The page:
MMU Research and Knowledge Exchange Blog

Funding opportunities, news and guidance from RKE at Manchester Met


Leave a comment

HPSC Research Grant Application Workshop

Members of the Health, Psychology and Social Care Faculty are invited to attend a Research Grant Application Workshop hosted by your Research Development Team.

The event has been designed for Academic members of staff who are eligible to apply for external research funding and plan on applying within the next 6 months – this includes Research Fellows on permanent contracts.

  • Date: Wednesday 27th November
  • Time: 12 – 4pm
  • Location: Brooks Building
  • Registration: Via Eventbrite.

To register for this free event please complete the form on the linked Eventbrite Page. You will be required to confirm your eligibility, give a brief summary of your planned research and funder and provide a question that you would like to ask our academic panel.

For further details please visit the Event Page or contact your Research Development Team.

Please note: This event is open to members of Health, Psychology and Social Care only.


Leave a comment

An Applicant’s Guide to Full Economic Costing

This article appeared on Cash for Questions, by Adam Goldberg, and Research Professional.


You’re applying for UK research council funding and suddenly you’re confronted with massive overhead costs. Adam Golberg tries to explain what you need to know.

Trying to explain Full Economic Costing is not straightforward. For current purposes, I’ll be assuming that you’re an academic applying for UK Research Council funding; that you want to know enough to understand your budget; and that you don’t really want to know much more than that.

If you do already know a lot about costing or research finances, be warned – this article contains simplifications, generalisations, and omissions, and you may not like it.

What are Full Economic Costs, and why are they taking up so much of my budget?

Full Economic Costs (fEC) are paid as part of UK Research and Innovation grants to cover a fair share of the wider costs of running the university – the infrastructure that supports your research. There are a few different cost categories, but you don’t need to worry about the distinctions.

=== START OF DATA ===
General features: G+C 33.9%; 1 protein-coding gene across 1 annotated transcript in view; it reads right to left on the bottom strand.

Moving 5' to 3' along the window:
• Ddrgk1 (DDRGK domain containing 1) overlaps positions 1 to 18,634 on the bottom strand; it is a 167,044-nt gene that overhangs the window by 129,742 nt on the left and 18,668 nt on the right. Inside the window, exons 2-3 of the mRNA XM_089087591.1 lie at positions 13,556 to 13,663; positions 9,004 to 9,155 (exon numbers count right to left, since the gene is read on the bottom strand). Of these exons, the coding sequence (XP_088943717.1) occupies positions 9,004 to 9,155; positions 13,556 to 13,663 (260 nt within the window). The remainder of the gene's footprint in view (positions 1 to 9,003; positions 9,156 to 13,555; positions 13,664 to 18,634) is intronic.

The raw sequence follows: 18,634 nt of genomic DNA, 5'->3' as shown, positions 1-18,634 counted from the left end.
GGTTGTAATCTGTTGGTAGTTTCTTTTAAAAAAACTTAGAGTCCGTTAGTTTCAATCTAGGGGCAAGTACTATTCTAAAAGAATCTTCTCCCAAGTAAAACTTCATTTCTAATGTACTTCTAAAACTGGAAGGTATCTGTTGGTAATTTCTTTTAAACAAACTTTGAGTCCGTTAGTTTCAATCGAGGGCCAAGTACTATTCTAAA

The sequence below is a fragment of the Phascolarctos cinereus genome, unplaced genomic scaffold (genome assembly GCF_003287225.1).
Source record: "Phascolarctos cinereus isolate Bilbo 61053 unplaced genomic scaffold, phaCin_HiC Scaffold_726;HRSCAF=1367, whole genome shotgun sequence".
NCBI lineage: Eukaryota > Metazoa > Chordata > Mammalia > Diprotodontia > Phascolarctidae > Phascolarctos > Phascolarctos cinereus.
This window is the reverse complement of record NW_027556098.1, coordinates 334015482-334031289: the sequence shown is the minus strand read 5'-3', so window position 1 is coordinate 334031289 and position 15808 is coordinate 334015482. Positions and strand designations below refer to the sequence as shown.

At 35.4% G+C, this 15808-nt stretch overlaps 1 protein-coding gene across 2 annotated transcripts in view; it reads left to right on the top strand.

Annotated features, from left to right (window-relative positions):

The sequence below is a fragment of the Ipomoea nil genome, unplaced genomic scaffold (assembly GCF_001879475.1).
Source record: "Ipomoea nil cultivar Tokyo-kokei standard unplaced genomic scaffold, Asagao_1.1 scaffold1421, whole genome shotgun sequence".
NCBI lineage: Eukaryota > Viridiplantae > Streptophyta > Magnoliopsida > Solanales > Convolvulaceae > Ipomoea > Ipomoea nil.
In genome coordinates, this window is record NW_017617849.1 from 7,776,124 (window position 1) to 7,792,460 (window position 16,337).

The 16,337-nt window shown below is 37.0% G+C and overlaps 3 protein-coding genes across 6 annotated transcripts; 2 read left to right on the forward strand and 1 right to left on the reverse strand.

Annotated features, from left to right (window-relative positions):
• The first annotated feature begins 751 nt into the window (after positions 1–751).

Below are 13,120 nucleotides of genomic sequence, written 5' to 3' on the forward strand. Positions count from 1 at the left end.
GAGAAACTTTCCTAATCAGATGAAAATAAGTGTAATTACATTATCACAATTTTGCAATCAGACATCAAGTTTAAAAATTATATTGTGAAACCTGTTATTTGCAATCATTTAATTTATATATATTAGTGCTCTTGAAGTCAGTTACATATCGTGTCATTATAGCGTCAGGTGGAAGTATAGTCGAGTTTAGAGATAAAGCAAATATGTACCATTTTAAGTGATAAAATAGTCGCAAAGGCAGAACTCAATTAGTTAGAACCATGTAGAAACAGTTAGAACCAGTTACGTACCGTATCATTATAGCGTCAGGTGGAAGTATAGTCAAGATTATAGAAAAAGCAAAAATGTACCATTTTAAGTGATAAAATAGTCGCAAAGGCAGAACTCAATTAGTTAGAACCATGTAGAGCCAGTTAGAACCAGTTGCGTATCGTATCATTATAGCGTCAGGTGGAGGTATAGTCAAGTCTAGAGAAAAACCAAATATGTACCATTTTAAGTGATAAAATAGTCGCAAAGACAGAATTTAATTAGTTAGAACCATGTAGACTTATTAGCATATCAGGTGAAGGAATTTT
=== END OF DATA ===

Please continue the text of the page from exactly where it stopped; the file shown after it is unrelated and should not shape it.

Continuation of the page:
Every UK university calculates its own overhead rates using a common methodology. I’m not going to try to explain how this works, because (a) I don’t know; and (b) you don’t need to know. Most other research funders (charities, EU funders, industry) do not pay fEC for most of their schemes. However, qualifying peer-reviewed charity funding does attract a hidden overhead of around 19% through QR funding (the same source as REF funding). But it’s so well hidden that a lot of people don’t know about it. And that’s not important right now.

How does fEC work?

In effect, this methodology produces a flat daily overhead rate to be charged relative to academic time on your project. This rate is the same for the time of the most senior professor and the earliest of early career researchers.

One effect of this is to make postdoc researchers seem proportionally more expensive. Senior academics are more expensive because of higher employment costs (salary etc), but the overheads generated by both will be the same. Don’t be surprised if the overheads generated by a full time researcher are greater than her employment costs.

All fEC costs are calculated at today’s rates. Inflation and increments will be added later to the final award value.

Do we have to charge fEC overheads?

Yes. This is a methodology that all universities use to make sure that research is funded properly, and there are good arguments for not undercutting each other. Rest assured that everyone – including your competitors– are playing by the same rules and end up with broadly comparable rates. Reviewers are not going to be shocked by your overhead costs compared to rival bids. Your university is not shooting itself (or you) in the foot.

There are fairness reasons not to waive overheads. The point of Research Councils is to fund the best individual research proposals regardless of the university they come from, while the REF (through QR) funds for broad, sustained research excellence based on historical performance. If we start waiving overheads, wealthier universities will have an unfair advantage as they can waive while others drown.

Further, the budget allocations set by funders are decided with fEC overheads in mind. They’re expecting overhead costs. If your project is too expensive for the call, the problem is with your proposal, not with overheads. Either it contains activities that shouldn’t be there, or there’s a problem with the scope and scale of what you propose.

However, there are (major) funding calls where “evidence of institutional commitment” is expected. This could include a waiver of some overheads, but more likely it will be contributions in kind – some free academic staff time, a PhD studentship, new facilities, a separate funding stream for related work. Different universities have different policies on co-funding and it probably won’t hurt to ask. But ask early (because approval is likely to be complex) and have an idea of what you want.

What’s this 80% business?